If, as it appears is your case, you didn't realize that your presence was expected, then you need to square up to boss-man, and tell him/her that you weren't given notice that you were required, and you do not accept any responsibility for your absence. If they still insist upon making some kind of issue out of it, blow it off. If, as you say, you were honestly unaware, there's nothing else you can do.

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Some more info about Abmahnungen. I think I would write a short statement (see "Gegendarstellung" in the link), explaining that your absence was due to a mistake (in German "Versehen"), the misreading of the timetable. Should the Abmahnung later be of any importance, then your statement is recorded (it has to be filed in your "Personalakte" with the Abmahnung), and it's clear that the absence wasn't deliberate negligence. I wouldn't argue about the other instances of lateness, since they are not specified and therefore don't carry weight. I don't think you need a lawyer for that.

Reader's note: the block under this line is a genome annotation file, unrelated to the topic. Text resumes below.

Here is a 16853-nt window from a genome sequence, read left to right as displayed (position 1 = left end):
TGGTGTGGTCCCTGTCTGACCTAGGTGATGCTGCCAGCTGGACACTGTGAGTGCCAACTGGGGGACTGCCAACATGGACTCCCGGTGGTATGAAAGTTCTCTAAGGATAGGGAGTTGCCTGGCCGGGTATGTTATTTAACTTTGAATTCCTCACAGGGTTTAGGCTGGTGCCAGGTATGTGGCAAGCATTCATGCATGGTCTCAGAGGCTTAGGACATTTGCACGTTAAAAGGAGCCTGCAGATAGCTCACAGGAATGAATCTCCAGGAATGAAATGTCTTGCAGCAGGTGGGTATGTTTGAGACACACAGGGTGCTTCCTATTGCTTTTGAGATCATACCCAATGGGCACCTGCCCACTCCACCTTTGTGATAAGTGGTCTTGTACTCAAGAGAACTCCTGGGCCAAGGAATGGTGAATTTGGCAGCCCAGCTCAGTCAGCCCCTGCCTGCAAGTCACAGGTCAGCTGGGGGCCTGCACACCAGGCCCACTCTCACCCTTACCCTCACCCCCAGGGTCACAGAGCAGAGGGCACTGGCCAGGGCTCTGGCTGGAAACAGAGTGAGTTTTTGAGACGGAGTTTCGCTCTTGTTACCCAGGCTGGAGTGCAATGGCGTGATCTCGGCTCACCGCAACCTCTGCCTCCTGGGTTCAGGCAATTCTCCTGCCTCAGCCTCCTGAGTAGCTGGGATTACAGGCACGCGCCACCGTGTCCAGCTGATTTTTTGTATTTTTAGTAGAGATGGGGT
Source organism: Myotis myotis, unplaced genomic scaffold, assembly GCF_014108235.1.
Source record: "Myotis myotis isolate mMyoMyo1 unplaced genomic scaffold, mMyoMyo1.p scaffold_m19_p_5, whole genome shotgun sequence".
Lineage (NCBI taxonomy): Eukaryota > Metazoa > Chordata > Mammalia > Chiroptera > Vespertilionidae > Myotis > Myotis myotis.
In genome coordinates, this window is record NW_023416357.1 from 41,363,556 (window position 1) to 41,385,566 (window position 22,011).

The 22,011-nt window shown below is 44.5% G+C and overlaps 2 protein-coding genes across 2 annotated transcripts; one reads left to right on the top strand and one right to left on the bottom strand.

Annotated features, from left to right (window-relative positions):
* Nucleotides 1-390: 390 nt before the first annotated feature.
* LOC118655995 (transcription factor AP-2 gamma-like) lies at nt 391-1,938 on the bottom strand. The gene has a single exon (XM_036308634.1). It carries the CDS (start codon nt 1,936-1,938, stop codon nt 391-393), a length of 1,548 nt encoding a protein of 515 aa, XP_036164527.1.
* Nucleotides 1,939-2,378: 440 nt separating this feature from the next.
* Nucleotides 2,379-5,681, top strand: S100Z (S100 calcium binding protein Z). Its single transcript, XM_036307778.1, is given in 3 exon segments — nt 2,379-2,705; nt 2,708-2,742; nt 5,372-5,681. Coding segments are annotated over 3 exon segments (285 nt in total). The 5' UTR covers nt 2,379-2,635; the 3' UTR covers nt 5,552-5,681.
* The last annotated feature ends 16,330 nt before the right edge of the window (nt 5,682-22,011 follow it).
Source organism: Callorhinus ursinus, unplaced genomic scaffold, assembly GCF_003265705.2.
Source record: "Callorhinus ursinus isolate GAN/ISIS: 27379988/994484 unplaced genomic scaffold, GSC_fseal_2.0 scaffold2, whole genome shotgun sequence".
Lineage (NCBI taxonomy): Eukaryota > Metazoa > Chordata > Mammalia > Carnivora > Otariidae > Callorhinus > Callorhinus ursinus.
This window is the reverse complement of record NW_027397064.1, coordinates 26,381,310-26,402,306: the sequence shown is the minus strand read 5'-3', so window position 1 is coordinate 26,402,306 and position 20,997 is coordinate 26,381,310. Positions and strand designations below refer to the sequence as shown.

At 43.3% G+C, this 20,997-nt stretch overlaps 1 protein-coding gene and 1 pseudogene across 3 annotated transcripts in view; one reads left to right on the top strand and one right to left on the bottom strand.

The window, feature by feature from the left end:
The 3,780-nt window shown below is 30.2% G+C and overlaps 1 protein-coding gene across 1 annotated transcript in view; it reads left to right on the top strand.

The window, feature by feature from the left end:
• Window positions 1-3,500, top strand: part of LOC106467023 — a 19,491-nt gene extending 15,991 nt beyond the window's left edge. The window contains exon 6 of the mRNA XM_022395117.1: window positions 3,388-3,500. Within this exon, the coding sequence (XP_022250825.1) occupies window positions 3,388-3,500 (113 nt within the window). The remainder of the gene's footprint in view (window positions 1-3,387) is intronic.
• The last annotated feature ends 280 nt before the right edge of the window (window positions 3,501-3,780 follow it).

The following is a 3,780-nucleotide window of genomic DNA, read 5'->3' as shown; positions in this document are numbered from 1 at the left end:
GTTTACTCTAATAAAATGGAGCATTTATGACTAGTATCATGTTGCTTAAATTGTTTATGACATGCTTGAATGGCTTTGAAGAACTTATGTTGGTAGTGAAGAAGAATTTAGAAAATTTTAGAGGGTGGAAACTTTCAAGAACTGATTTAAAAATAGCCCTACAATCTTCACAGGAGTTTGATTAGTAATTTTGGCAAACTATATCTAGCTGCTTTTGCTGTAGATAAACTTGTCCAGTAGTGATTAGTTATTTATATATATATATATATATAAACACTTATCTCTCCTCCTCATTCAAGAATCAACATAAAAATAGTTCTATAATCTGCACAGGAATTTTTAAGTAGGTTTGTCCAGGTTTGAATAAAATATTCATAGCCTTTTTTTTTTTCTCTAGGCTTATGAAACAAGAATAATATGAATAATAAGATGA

Punctuality is really important to many employers. I once got called out when working in a small office without attendance recorder after having been late a few times for like 5 min. I thought it wouldn't be a problem as it more than evened out with the time I stayed when work wasn't finished in the afternoon, but the point was that a timely start in the morning was important. I guess the school you're working for is worried that unpunctual teachers could set a bad example for pupils (and apprentices are said to sometimes have a lax attitude about basic requirements for any job).

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The Abmahnung does stay in your file, but it can be used to make you redundant only if you commit the very same offence again, so do be careful to turn up, and on time.

 

It's usually better not to sign anything you do not fully agree with (if there's been ONE incident only, do not sign anything stating 'several'), or sign it but point out in written form that you do not agree with this and that point. However, as far as my experience goes, in this case you do not sign for your agreement with the Abmahnung, but only to confirm that you received it. So I would probably hand in a polite Gegendarstellung (letter explaining that you have no knowledge of any other instances of lateness, excepting the one where you mixed up your dates) now. If you have a Betriebsrat, you can ask them for advice, and perhaps help.